Replacing Apple hard disk with A.N.Other

in Genius Bar edited January 2014

My Power Mac G5 came with a Seagate 80Gb drive. Can I simply replace this drive with another of my choosing? There is nothing special a hard drive requires (like Apple firmware) for booting purposes? I'm thinking of getting a Western Digital 250Gb SATA to put in it instead.



  • Reply 1 of 6
    newnew Posts: 3,244member
    It's just that easy.
  • Reply 2 of 6
    Or, you could keep the 80 gig drive, and add the 250 Gig in the second slot. The required cables are already there. Also, there are 4 plastic screws that you need to use to mount the drive. The heads of the plastic screws ride in the slots of the drive "holder" for lack of a better word. If you take the 80 Gig out you'll see them. If you leave the 80 and add the 250 there is another set screwed into the side of the holder. Hope this helps.


  • Reply 3 of 6
    ic1maleic1male Posts: 121member
    Thanks for the info. I already have a second HDD in the lower bay so I can't reuse the 80Gb drive in there.

    On another note, do USB 2.0 hard drives work well on Mac OS X? I know Firewire is the main method of connecting external drives but I've seen an 80Gb LaCie USB 2.0 drive for only £60. Would this avoid the Apple issue with unmountable Firewire drives and whathaveyou?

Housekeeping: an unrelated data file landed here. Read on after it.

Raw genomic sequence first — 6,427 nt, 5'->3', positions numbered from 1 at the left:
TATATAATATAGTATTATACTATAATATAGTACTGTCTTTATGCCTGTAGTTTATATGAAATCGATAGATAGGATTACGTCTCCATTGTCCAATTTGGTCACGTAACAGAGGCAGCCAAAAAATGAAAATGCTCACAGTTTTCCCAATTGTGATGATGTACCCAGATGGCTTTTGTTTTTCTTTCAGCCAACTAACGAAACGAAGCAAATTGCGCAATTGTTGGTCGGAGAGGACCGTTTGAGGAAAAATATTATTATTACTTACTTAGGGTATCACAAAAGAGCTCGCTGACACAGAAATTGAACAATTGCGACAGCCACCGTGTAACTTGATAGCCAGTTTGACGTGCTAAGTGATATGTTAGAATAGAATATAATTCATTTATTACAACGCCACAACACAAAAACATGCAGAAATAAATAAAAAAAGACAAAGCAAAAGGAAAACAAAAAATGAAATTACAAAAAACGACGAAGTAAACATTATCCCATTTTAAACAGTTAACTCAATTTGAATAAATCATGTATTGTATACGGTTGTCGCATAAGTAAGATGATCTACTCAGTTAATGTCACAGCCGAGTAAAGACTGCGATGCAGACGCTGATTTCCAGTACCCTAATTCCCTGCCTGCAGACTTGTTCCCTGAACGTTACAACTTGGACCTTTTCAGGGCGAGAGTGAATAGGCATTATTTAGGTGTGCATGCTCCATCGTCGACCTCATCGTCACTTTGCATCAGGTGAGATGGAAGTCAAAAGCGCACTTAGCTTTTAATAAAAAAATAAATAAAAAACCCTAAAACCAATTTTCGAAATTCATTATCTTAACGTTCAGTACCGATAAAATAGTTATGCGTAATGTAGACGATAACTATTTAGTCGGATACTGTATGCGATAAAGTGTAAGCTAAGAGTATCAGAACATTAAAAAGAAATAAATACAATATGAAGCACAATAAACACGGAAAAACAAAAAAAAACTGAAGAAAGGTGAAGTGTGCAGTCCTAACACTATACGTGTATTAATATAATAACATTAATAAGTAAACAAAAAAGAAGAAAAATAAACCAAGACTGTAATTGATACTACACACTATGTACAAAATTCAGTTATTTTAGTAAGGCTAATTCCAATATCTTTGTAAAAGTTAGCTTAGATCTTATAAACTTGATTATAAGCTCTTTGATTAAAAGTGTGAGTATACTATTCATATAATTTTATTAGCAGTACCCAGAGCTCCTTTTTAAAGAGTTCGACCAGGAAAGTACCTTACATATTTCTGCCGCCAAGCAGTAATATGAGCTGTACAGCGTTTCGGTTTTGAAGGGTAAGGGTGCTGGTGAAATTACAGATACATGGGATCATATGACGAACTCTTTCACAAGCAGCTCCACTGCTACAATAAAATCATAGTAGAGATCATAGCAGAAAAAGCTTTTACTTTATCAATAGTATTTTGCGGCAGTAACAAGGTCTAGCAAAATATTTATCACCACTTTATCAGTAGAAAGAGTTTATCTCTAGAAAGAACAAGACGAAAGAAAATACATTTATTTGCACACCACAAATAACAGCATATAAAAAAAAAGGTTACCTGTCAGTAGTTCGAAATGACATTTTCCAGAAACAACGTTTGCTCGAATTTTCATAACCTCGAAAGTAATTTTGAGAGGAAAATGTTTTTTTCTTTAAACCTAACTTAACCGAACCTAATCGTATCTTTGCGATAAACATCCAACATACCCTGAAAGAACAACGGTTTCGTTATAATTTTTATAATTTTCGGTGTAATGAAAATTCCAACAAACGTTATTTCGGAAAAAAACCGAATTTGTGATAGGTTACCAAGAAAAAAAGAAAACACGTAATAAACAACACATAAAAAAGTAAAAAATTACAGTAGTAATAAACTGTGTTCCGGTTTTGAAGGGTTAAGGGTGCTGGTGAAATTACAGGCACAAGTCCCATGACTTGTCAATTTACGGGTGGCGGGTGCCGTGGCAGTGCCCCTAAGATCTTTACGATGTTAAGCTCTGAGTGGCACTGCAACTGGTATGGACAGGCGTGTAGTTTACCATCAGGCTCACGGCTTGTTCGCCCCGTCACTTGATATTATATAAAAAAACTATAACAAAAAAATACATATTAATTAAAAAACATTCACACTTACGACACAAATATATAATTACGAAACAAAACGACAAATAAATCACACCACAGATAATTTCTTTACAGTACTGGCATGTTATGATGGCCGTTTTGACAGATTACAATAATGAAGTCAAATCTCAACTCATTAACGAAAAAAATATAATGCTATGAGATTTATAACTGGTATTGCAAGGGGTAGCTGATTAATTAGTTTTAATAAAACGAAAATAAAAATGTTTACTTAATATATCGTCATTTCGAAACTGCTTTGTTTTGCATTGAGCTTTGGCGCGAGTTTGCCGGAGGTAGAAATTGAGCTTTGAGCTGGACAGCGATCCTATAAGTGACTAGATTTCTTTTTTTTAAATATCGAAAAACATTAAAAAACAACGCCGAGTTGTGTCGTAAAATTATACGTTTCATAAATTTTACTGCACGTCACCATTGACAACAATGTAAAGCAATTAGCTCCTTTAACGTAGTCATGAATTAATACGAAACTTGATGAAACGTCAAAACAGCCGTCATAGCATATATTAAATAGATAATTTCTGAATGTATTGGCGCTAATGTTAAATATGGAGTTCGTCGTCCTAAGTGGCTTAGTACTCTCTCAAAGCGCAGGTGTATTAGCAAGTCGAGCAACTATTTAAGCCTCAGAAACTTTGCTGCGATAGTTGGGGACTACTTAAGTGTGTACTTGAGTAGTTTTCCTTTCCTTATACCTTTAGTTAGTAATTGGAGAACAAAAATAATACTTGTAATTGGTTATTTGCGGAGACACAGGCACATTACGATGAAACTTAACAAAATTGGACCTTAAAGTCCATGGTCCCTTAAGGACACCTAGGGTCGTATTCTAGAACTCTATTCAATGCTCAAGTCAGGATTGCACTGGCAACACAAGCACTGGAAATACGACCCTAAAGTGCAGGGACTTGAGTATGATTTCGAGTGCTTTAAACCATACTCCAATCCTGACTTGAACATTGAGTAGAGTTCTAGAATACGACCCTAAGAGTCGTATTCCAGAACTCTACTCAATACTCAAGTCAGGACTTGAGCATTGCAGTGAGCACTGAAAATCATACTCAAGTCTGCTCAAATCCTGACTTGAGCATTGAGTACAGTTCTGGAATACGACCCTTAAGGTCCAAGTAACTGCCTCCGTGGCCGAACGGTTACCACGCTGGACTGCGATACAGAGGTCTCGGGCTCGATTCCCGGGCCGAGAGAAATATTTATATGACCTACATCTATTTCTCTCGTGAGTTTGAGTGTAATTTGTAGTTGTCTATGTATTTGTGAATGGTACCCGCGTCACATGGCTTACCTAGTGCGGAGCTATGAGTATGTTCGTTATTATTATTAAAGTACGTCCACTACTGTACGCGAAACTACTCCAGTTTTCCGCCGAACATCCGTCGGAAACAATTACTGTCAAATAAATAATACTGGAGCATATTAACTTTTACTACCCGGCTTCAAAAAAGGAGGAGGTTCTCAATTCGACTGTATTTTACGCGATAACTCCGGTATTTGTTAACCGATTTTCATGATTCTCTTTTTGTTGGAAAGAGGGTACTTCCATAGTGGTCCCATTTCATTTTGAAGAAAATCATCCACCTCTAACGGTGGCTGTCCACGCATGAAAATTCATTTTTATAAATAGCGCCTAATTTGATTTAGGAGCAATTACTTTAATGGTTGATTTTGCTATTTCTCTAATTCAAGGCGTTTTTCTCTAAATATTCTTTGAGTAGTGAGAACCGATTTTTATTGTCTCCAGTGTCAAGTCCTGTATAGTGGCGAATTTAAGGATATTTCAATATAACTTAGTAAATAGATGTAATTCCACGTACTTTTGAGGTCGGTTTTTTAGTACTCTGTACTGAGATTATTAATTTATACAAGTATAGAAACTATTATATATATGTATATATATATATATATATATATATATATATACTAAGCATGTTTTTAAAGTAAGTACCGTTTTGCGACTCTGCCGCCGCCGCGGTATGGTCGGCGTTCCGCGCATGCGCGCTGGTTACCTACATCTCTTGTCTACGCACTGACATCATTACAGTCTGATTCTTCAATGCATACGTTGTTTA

• Reply 4 of 6
    Sure, USB 2.0 external hard drives work fine. I've got 4 that are both USB and firewire. (I bought the drives and then got the cases to put them in) I mostly connect via firewire, and have never had a problem with my G5. I'm not familiar with the Lacie drive, but I'm sure it would work just fine. I don't recall seeing posts from anyone having a problem.


  • Reply 5 of 6
    ic1maleic1male Posts: 121member
    Do you know of any drive enclosures that can accept SATA drives?
  • Reply 6 of 6
    Here's one, but it's not cheap:

    It will take an SATA drive and connect via either USB 2.0 or FireWire.

    If you don't have the SATA drive yet, you might be better off buying a regular EIDE hard drive (parallel ATA), as there are many more cases for that type of drive, and the drives themselves aren't as expensive. It depends on what you're going to do with the drive; unless you're capturing video on it, parallel ATA should be fine. I've cloned my boot drive to externals several times; once you do that you can actually boot from the external drive if necessary. If you hold down the Option key right after you turn it on you'll see all the bootable drives available on your machine. Just click on the one you want to boot from and then click the right arrow.


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